(a) The respondent assessee is engaged in the business of developing real estate projects. During the previous year relevant to the subject assessment year this respondent has claimed a sum of Rs.30.18 lakhs under the head income from house property. The same was not accepted by the Assessing Officer who held it to be business income in Assessment Order dated 30th December, 2010 under Section 143(3) of the Act. Consequently the deduction available on the account of repair and maintenance could not be availed of by the respondent.
(b) Being aggrieved with the order dated 30th December, 2010, the respondent filed an appeal to the Commissioner of Income Tax (Appeals) (CIT(A)). By an order dated 25th March, 2011 the CIT(A) allowed the appeal holding that the rental income received by the respondent has to be classified as income from house property. Thus, 30% deduction on account of repairs and maintenance be allowed.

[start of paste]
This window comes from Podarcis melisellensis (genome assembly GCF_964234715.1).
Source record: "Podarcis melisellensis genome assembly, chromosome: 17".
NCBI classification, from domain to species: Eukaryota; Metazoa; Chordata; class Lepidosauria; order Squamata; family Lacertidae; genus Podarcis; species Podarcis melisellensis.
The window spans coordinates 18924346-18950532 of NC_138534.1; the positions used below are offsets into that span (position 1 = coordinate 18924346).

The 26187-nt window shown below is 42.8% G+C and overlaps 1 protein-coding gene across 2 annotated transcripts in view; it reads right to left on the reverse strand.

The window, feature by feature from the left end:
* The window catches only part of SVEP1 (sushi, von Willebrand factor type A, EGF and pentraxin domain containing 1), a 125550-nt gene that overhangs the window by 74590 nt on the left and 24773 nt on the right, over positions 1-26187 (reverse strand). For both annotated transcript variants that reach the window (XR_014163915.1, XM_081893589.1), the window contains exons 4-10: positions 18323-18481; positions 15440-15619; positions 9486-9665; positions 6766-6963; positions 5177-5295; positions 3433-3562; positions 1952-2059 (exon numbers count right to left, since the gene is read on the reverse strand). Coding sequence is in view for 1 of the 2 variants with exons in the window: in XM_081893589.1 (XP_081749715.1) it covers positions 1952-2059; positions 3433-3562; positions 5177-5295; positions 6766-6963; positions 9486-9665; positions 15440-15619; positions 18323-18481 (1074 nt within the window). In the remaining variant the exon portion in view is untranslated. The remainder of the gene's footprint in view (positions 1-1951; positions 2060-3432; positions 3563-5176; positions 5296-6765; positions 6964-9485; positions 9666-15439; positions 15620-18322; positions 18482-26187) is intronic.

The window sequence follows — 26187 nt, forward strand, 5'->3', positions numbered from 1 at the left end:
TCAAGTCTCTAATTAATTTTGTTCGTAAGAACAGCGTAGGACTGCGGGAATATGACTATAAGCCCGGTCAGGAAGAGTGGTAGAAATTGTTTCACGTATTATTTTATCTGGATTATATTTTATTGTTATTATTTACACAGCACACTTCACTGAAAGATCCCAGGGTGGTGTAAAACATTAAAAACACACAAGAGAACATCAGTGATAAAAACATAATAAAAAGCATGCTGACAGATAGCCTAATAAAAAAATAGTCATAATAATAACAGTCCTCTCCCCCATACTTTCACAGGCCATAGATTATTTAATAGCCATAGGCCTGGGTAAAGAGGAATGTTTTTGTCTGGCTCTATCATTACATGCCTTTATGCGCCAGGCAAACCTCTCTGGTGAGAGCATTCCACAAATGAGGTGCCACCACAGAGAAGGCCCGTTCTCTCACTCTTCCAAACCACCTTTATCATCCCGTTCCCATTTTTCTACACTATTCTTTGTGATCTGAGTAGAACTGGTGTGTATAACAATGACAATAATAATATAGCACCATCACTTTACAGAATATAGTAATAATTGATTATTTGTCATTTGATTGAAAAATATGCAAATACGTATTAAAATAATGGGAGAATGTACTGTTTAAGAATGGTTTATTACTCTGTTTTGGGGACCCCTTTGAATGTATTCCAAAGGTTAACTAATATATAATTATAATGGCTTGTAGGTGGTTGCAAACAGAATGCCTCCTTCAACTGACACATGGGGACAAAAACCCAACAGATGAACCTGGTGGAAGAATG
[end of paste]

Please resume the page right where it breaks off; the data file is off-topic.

(c) Being aggrieved with the order dated 25th March, 2011, the appellant revenue filed an appeal to the Tribunal. By the impugned order dated 19th February, 2014 the Tribunal holds that the dispute stands squarely covered by the decision of the Supreme Court in Sambhu Investment (P)Ltd. v/s. CIT (2003) 263 ITR 143.
(d) However, Mr. Pinto in support of the appeal points out that after the above decision the issue now stands concluded in favour of the revenue by the decision of the Supreme Court in Chennai Properties and Investments Limited, Chennai v/s. CIT (2015)14 SCC 793 and Rayala Corporation Private Limited v/s. ACIT (2016)15 SCC 201. In view of the above, it is submitted that the appeal should be admitted.